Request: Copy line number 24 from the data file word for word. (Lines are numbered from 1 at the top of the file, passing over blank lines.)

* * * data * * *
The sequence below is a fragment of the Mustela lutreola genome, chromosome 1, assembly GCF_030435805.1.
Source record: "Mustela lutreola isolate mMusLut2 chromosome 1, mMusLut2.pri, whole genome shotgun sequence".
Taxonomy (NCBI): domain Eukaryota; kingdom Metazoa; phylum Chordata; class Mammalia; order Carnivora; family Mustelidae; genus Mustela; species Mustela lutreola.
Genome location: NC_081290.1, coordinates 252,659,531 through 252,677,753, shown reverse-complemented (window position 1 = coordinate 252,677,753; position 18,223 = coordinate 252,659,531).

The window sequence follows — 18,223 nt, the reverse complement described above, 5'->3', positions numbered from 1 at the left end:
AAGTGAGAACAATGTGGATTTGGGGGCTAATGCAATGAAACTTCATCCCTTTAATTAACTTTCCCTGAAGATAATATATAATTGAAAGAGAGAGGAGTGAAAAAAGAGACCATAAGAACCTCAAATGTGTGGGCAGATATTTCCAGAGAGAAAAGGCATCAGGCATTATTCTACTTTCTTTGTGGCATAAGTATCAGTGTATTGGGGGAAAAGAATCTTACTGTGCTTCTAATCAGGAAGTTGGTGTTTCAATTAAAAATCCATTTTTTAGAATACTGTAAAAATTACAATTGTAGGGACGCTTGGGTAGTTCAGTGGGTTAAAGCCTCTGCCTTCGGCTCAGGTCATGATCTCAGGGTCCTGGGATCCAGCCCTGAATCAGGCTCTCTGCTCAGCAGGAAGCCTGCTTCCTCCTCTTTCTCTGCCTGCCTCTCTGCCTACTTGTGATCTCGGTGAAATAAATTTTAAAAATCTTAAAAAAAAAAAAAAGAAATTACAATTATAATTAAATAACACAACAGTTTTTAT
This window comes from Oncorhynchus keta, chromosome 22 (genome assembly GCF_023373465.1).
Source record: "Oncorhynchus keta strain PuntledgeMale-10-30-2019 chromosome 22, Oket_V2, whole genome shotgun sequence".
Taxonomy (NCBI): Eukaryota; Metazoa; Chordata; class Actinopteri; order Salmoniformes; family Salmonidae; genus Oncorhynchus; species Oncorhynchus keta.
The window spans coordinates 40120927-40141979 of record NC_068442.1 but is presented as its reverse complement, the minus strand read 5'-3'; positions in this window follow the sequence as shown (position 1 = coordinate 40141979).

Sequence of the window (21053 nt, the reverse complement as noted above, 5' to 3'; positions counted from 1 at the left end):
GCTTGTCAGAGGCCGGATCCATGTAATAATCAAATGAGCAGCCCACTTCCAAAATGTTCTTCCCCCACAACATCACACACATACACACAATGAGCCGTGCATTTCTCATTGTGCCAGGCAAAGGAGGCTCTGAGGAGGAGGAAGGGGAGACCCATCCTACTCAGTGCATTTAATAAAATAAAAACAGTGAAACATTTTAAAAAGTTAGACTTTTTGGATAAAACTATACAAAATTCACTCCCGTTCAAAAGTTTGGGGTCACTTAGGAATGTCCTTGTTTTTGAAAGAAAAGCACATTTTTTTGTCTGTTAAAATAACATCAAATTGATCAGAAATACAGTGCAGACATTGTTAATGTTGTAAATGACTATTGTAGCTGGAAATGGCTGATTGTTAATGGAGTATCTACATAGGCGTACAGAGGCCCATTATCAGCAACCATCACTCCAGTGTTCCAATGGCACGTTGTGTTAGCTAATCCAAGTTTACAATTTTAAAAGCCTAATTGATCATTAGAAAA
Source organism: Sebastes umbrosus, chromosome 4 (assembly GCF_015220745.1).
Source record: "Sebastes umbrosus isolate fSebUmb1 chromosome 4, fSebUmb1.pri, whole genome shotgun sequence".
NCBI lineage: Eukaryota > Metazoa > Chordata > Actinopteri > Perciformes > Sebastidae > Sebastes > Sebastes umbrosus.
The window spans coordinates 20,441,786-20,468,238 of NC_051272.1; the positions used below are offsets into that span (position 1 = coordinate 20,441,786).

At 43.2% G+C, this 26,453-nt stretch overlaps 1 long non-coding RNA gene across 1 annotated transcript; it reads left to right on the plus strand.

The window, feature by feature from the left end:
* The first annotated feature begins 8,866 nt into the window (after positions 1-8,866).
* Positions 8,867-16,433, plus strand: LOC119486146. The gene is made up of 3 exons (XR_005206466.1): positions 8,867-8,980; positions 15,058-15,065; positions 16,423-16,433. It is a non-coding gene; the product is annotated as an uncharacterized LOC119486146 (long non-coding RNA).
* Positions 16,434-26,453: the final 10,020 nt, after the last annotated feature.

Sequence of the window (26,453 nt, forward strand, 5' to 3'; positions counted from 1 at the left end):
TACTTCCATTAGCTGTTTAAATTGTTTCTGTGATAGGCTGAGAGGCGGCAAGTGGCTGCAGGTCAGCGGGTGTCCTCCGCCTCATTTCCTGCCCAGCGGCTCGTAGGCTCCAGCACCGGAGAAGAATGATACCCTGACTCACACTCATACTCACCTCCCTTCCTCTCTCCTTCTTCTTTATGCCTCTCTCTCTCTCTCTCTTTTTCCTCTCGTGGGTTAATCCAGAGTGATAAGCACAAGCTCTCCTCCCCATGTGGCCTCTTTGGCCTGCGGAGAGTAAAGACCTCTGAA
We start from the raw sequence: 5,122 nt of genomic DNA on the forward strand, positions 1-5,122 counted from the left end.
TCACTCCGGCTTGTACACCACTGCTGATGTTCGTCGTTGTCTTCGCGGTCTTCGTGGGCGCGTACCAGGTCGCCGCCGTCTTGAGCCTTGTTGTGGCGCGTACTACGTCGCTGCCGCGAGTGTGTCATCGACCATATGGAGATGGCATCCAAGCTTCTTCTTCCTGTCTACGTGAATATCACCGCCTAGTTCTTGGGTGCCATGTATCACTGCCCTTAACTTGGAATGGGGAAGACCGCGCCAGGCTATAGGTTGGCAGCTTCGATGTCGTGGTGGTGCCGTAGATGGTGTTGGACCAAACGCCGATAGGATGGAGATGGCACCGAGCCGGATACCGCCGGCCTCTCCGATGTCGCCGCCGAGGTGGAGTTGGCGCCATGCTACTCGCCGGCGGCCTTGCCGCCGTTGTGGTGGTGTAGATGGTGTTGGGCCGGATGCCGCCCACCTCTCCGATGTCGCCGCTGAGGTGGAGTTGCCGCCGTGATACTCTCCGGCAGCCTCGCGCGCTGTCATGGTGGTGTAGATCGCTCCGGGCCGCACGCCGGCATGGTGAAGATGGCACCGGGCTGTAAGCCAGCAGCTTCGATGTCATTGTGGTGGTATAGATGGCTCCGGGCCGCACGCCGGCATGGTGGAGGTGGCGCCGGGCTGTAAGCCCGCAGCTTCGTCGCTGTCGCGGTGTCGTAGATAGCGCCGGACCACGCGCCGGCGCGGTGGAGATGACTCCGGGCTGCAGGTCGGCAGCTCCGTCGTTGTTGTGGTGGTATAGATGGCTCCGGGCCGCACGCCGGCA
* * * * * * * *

We start from the raw sequence: 5,122 nt of genomic DNA on the forward strand, positions 1-5,122 counted from the left end.